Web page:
Two per cent US jobs growth and negative interest rates. Can it last?

22nd November 2014 by The Harried House Hunter

Current bond yields price in a much lower trajectory for short term interest rates over the medium term than seen in previous economic cycles. This one is different because it started with a great financial crisis and there is lots of debt in the system. Yet growth in the US has recovered and the economy is cruising. Still the Federal Reserve (Fed) is not ready to normalise policy even if it is working on what needs to be done and what is the best way to communicate. The risk to the bond market is that there may eventually be the expectation that real rates will need to be positive again and that the term premium should rise given the uncertainty over growth, inflation and monetary policy over a longer time horizon. A yield of 2.3% for 10-year debt looks like the wrong price. We (and many others) have said this many times before, but like a stopped clock, that view is bound to be right at some point (isn’t it?).

Two per cent jobs growth and negative real rates – can it last?  –  I don’t normally include charts in this note, despite the fact that I must have created more power-point chart packs than I care to remember. However, I wanted to discuss the chart below this week because I think it serves a purpose as being a good reference for the current narrative on the US economy. It shows the annual growth rate of employment, measured by the total level of non-farm employment (I wonder why we never consider the poor farmers) against the real Federal funds rate (Fed funds rate). Over a long period of time the two time series track each other, as you would expect. The employment growth indicator is a proxy for overall economic growth while the real Fed funds rate is a proxy for the stance of monetary policy. Periods of strong employment growth mean the economy is doing well, the labour market is tightening and there are inflation concerns and these periods are associated with tighter monetary policy (a higher real interest rate). On the contrary, when employment growth slows or turns negative, monetary policy is eased.

Real rates couldn’t be cut enough without QE – If we focus on the last few years we have quite a story. The economy went into recession after the financial crisis and employment growth collapsed. Indeed, during 2009 the employment growth rate fell to -5% as the unemployment rate itself rose to 10%. In the post-war period the unemployment rate was only higher during the 1980s recession and the decline in employment growth was the most severe in 2009 than at any time since the 1930s. The GDP growth rate fell to -4% during the same period. Of course the Fed responded by cutting interest rates sharply but it couldn’t get real interest rates low enough because inflation was also falling. During the 1970s real interest rates fell by more than they did in 2009 but that was at a time of rising inflation. This time around the Fed had to cut rates to as low as possible and also think about how to generate an increase in inflation so that real rates fell and remained low in response to the sharpest decline in growth seen in decades. Hence, quantitative easing and the persistence of negative real interest rates for the last five years.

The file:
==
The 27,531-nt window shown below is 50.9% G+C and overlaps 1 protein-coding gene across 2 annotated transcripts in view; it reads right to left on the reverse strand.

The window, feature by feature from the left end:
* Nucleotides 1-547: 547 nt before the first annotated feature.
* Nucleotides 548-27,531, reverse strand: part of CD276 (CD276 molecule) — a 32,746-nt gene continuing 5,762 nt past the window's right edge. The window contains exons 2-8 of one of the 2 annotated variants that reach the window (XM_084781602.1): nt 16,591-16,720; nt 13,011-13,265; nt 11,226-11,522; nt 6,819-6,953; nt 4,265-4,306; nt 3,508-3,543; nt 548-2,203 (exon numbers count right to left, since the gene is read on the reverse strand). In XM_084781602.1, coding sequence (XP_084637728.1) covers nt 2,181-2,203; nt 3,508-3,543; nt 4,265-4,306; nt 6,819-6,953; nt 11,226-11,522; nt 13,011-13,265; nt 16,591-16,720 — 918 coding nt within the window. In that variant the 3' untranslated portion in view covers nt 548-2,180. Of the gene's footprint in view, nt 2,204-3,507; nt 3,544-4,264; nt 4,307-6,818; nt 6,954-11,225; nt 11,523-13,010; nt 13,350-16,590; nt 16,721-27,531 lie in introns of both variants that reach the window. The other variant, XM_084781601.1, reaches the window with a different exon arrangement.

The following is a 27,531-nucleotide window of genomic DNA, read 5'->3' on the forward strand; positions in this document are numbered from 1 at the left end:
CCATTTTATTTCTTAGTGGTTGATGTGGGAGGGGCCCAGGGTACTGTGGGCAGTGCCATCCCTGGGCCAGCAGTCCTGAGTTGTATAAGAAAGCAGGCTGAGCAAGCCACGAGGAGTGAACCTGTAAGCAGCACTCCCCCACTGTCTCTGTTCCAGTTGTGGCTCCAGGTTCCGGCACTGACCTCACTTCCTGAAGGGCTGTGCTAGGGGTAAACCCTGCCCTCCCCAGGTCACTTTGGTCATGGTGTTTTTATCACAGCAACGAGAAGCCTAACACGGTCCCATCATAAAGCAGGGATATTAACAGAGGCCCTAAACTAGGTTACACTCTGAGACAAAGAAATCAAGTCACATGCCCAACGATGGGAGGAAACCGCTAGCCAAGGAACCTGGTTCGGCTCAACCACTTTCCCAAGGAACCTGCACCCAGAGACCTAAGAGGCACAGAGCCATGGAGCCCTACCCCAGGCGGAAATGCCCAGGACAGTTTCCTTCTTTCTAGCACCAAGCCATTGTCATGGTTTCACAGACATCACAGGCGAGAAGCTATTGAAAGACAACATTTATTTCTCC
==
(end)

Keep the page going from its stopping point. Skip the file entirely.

Divergence between real growth and real rates – Focus on the blue line though. Employment growth has recovered and has been growing at a year/year rate of close to 2% in recent months. The unemployment rate has fallen below 6% and surveys suggest that job creation continues to be quite robust across the economy. There is also starting to be some evidence that wages are at last reacting to the reduced level of slack in the labour market. Yet the Fed funds rate remains near zero and the Federal Open Market Committee (FOMC) continues to be very hesitant discussing the potential for interest rate hikes in 2015. Market participants are not convinced of this either, and there continues to be a bearish narrative from many market commentators who latch on to any piece of slightly weaker economic data or dovish comments to support a conclusion that rates will remain lower for even longer.